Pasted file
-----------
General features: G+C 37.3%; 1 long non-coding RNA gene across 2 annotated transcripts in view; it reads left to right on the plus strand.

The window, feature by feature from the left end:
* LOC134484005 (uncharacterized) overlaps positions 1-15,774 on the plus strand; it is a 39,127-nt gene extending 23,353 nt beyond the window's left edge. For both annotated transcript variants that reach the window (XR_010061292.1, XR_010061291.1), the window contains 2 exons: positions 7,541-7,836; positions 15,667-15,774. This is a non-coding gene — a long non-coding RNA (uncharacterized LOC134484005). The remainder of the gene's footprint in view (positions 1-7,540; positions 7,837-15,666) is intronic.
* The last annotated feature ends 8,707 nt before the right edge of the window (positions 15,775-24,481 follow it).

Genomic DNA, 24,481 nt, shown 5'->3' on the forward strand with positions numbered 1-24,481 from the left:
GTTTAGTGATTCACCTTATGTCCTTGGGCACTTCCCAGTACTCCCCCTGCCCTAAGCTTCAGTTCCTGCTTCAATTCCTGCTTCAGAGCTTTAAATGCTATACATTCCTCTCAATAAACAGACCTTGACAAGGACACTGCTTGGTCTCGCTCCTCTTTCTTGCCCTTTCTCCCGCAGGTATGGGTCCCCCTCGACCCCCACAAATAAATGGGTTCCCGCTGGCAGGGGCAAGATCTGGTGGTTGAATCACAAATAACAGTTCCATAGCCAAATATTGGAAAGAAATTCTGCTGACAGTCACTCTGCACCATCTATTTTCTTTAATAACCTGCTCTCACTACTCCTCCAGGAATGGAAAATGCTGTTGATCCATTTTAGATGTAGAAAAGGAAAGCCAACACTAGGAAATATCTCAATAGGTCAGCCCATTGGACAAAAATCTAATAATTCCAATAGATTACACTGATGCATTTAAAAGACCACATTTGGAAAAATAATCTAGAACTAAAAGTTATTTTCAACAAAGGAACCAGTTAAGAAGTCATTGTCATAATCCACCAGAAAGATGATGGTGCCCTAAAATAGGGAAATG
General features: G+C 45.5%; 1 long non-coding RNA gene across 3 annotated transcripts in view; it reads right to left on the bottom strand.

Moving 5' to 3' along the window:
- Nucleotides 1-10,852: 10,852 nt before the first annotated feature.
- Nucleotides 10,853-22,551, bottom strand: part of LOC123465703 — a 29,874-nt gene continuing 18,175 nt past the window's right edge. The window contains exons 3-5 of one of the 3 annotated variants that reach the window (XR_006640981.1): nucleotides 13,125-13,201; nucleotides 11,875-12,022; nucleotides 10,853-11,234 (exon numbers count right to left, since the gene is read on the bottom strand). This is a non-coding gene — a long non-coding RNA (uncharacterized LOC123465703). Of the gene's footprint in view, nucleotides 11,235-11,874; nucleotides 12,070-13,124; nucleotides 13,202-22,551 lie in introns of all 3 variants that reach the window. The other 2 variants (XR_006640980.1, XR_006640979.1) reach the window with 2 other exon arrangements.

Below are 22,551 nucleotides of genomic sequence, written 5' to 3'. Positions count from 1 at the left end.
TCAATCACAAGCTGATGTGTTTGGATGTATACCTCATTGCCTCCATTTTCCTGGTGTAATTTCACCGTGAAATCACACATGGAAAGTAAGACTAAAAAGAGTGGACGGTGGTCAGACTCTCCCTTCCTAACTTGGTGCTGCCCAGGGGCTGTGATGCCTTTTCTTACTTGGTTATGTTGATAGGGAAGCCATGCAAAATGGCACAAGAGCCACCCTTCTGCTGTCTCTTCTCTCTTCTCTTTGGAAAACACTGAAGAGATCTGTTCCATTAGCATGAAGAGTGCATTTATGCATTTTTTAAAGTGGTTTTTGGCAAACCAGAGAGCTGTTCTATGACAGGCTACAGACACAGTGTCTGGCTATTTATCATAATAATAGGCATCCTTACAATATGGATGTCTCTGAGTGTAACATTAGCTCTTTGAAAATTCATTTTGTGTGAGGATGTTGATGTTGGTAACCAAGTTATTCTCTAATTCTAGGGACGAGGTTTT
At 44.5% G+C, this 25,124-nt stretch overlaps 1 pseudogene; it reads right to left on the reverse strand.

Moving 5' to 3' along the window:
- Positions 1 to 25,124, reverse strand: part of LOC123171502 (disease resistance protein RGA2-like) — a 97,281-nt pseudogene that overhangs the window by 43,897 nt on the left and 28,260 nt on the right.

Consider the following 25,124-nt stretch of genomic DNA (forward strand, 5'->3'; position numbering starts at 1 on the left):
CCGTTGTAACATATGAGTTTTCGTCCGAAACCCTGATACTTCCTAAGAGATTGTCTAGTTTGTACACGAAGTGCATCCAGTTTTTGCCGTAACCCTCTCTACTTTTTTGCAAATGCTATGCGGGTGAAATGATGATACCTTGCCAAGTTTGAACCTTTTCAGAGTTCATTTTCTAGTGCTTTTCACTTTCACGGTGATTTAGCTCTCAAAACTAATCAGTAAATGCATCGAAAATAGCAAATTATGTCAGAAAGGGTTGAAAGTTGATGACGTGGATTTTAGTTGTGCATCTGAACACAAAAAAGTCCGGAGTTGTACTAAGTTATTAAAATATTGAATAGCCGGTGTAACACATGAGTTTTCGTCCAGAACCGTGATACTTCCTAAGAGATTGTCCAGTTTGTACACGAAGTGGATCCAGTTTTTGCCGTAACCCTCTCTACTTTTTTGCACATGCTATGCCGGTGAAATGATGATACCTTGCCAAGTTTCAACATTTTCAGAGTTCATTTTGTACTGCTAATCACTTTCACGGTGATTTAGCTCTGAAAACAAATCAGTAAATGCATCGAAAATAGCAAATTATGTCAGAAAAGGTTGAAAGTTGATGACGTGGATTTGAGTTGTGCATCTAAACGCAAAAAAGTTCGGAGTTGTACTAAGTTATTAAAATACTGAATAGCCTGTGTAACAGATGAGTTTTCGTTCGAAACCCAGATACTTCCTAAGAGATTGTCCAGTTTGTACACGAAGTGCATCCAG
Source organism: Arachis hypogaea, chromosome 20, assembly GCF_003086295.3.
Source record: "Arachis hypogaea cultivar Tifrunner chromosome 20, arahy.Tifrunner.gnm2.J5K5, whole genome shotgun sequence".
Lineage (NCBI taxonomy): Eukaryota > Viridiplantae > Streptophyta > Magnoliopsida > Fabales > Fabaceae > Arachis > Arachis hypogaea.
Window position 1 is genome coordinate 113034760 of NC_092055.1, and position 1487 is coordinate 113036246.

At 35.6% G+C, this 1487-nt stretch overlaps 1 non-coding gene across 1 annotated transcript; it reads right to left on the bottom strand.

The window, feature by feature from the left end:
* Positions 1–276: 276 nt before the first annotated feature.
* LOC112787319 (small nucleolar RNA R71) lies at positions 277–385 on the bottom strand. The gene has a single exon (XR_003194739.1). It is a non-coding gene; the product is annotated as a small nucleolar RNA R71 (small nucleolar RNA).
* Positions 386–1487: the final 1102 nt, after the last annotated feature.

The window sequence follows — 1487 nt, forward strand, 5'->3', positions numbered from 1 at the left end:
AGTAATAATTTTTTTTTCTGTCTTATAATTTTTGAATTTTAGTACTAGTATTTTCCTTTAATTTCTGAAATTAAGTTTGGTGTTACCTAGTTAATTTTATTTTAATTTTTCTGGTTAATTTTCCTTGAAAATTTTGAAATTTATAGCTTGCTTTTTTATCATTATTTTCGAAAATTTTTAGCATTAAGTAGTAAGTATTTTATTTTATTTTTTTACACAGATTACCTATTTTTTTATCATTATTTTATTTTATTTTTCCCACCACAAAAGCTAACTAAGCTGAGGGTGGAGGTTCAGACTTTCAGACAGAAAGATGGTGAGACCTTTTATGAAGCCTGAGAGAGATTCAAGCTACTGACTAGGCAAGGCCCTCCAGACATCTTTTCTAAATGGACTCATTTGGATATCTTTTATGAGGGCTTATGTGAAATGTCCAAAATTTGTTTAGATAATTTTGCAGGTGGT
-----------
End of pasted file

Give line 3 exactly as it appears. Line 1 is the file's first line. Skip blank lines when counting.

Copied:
* LOC134484005 (uncharacterized) overlaps positions 1-15,774 on the plus strand; it is a 39,127-nt gene extending 23,353 nt beyond the window's left edge. For both annotated transcript variants that reach the window (XR_010061292.1, XR_010061291.1), the window contains 2 exons: positions 7,541-7,836; positions 15,667-15,774. This is a non-coding gene — a long non-coding RNA (uncharacterized LOC134484005). The remainder of the gene's footprint in view (positions 1-7,540; positions 7,837-15,666) is intronic.